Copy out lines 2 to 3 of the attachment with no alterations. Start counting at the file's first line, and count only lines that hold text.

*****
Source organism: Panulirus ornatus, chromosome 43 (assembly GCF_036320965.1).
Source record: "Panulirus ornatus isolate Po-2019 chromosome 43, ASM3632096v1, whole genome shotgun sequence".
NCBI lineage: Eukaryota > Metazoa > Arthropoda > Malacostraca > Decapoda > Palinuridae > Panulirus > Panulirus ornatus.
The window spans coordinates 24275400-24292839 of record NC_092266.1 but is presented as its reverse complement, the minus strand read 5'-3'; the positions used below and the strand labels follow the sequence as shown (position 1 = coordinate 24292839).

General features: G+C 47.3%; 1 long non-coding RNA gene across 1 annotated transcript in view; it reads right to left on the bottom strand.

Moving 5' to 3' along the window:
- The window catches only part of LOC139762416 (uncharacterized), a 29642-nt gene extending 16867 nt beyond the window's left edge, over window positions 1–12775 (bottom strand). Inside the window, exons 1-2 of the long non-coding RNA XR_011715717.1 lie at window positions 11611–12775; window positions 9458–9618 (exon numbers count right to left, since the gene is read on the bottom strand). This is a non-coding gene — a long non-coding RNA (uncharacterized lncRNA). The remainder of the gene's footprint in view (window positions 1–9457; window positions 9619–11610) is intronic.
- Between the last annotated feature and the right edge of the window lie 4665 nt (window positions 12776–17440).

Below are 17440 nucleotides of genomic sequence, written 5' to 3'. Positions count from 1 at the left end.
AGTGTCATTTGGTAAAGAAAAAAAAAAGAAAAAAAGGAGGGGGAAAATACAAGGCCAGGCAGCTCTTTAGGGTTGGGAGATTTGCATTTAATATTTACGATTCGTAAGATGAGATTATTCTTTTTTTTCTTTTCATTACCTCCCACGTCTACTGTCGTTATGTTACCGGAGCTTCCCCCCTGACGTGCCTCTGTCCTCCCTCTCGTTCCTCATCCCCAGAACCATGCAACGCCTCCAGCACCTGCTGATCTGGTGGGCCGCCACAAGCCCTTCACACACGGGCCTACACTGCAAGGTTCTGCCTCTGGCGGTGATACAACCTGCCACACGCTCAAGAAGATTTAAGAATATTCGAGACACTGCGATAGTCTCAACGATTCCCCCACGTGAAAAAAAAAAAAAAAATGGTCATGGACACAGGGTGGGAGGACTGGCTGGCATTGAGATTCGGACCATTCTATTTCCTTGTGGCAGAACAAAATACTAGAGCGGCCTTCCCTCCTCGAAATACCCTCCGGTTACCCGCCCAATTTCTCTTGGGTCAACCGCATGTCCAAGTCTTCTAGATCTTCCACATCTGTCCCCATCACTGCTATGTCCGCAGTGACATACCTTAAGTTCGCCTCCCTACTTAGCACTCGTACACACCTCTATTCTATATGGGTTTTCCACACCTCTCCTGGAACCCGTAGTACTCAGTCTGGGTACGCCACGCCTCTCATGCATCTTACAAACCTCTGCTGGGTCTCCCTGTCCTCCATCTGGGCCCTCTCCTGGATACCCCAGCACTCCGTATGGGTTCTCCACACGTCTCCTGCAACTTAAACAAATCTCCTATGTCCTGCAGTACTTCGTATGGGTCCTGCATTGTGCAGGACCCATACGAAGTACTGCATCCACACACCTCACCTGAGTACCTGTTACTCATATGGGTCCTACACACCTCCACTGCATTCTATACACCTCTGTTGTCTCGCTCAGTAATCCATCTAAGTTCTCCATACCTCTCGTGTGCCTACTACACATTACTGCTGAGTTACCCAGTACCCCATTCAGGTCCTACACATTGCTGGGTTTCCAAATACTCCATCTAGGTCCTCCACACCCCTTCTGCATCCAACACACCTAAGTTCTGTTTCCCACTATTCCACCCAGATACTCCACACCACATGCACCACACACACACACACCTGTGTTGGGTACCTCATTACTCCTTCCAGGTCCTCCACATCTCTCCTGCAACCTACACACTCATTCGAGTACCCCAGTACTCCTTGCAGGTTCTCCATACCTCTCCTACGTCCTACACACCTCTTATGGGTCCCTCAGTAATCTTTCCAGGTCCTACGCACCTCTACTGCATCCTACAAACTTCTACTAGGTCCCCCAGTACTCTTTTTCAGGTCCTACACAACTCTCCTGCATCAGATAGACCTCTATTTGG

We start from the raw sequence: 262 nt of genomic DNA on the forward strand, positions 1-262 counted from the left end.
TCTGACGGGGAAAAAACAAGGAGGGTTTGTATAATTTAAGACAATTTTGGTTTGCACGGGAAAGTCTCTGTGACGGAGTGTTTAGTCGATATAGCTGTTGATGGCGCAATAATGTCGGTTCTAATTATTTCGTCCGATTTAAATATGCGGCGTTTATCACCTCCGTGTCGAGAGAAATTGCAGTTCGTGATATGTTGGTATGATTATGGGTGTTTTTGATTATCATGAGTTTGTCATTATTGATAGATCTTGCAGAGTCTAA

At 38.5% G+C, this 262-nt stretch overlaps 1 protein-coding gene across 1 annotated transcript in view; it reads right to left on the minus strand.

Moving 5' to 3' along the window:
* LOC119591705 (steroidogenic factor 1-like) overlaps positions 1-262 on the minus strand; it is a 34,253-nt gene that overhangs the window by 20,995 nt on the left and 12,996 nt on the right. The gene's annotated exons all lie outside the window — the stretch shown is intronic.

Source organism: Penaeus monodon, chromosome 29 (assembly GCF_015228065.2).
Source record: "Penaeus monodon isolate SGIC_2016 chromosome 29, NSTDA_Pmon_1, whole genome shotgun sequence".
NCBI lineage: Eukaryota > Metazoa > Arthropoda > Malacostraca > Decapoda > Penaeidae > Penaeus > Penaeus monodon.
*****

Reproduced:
Source record: "Panulirus ornatus isolate Po-2019 chromosome 43, ASM3632096v1, whole genome shotgun sequence".
NCBI lineage: Eukaryota > Metazoa > Arthropoda > Malacostraca > Decapoda > Palinuridae > Panulirus > Panulirus ornatus.